for that tiny difference, I better have a good grip in wet weather :slight_smile:

maybe tell your wife that you care deeply about her and her safety, and so want to replace the 6 year old tires, which have hardened rubber and so decreased performance – especially with winter coming up

you might even be a hero from this!

[edit: as for cost, don’t presume that only Michelins are good tires there are good tires from other manufacturers that cost less – General and Continental are examples]

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+1 for Generals, every time I bought a set it was great on performance and quality

I was lesser happy with Contis last time I bought a set, their uniformity was questionable.

The last set I’ve got for Prius was Kumho Solus TA11, very inexpensive with quite good grip and rolling resistance (thus MPG) is not much worse than prior set, at expense of some numbness around the center, they are not for “sporty spirited” drive, which comes with driving hybrids anyways

Here’s a good read on the subject,
courtesy of our resident tire expert: CapriRacer

http://www.barrystiretech.com/oetires.html

My Corolla – purchased new – only got 35 k miles on its original tires. The set after that, over 100K. The manufacturer’s have little incentive to install long-lasting tires on their new cars. The tires are an expense, not a profit center, so.they typically install a version with good handling characteristics that has a tread-life of about 3 years of normal driving. I expect your next set will give you a lot more miles. Best of luck.

the civic i leased had tires with poor winter traction so i got a 2nd set of used rims/snow tires and it was much better driving. that let me put the 1st set on the shelf for 1/2 the yr. they were at minimum tread when 4yr lease ended. i figure they had 35k miles. than i sold the snow tires for more than i paid.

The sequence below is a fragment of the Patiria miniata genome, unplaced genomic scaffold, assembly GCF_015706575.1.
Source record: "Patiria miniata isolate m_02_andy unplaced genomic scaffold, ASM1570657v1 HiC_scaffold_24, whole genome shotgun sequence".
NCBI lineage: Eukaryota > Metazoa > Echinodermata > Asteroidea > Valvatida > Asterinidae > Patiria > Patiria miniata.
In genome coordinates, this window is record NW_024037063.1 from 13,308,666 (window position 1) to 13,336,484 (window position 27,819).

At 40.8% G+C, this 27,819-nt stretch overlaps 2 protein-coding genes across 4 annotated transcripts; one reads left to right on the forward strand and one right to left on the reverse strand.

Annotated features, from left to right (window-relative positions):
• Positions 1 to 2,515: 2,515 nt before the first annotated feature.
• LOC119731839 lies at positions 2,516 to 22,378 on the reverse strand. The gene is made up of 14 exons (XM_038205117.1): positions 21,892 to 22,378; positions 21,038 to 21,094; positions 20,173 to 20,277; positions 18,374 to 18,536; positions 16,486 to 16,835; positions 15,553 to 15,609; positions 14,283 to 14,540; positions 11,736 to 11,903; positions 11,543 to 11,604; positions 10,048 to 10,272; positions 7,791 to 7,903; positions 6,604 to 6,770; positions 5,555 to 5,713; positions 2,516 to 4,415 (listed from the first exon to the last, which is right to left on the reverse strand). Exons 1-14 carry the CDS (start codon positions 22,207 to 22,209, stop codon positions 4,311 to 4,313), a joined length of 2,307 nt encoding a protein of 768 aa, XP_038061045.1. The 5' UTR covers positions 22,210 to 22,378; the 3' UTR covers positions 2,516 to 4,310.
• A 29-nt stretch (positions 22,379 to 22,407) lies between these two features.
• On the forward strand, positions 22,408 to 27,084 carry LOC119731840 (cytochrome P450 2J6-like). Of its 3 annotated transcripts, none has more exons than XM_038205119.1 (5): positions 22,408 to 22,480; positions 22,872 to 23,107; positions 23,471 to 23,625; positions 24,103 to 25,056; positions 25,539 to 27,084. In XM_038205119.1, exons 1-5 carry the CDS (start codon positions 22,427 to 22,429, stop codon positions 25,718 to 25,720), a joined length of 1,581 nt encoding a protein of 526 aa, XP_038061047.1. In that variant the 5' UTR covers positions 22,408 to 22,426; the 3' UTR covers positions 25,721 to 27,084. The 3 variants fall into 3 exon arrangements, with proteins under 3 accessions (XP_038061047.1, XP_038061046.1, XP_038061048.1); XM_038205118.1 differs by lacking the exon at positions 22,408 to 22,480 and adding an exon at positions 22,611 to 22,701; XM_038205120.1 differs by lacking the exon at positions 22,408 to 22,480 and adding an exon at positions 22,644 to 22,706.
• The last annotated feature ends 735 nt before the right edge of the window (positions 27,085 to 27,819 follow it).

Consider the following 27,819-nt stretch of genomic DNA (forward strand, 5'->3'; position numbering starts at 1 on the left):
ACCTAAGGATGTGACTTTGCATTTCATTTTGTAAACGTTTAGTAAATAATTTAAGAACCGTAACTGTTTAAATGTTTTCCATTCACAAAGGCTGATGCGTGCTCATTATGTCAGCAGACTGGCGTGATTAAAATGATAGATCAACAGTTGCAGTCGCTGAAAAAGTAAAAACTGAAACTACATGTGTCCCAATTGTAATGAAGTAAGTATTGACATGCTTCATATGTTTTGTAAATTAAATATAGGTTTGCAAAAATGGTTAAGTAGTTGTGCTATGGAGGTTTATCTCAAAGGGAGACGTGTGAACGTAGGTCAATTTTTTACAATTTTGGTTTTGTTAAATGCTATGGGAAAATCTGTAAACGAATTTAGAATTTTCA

I’m going to throw this out here – but will start a new thread if needed:

anyone have input on whether higher rated tires, like H and V, wear faster than lower rated counterparts?

I ran across this idea recently and am wondering how real it might be

I got 60,000 miles on the OEM tires on my Avalon (Dunlops) . I replaced them with another set of Dunlops (Signature).
I’m due for tires now. Dunlop doesn’t make 205/65 for 15 inch rims, so I’ll be looking at MIchelins.

Would the type of driving you do matter? Constant local driving where one is making right turns, braking, etc affect mileage, as opposed to highway driving like I do? (numerous trips between New England and Long Island)

The OEM tires that came with my 1982 Cressida didn’t even have a name on the sidewall. They were junk, and lasted 25,000 miles. Oh and there was no full size spare, just a “doughnut”

The more turning that you have to do, the faster your tires will wear.
Long highway runs on essentially straight roads are the best thing for your tires…
as long as they are properly-inflated.

On my Camry, the OEM Continentals lasted 18k miles. The replacement Yokohamas went 75k miles on the same commute.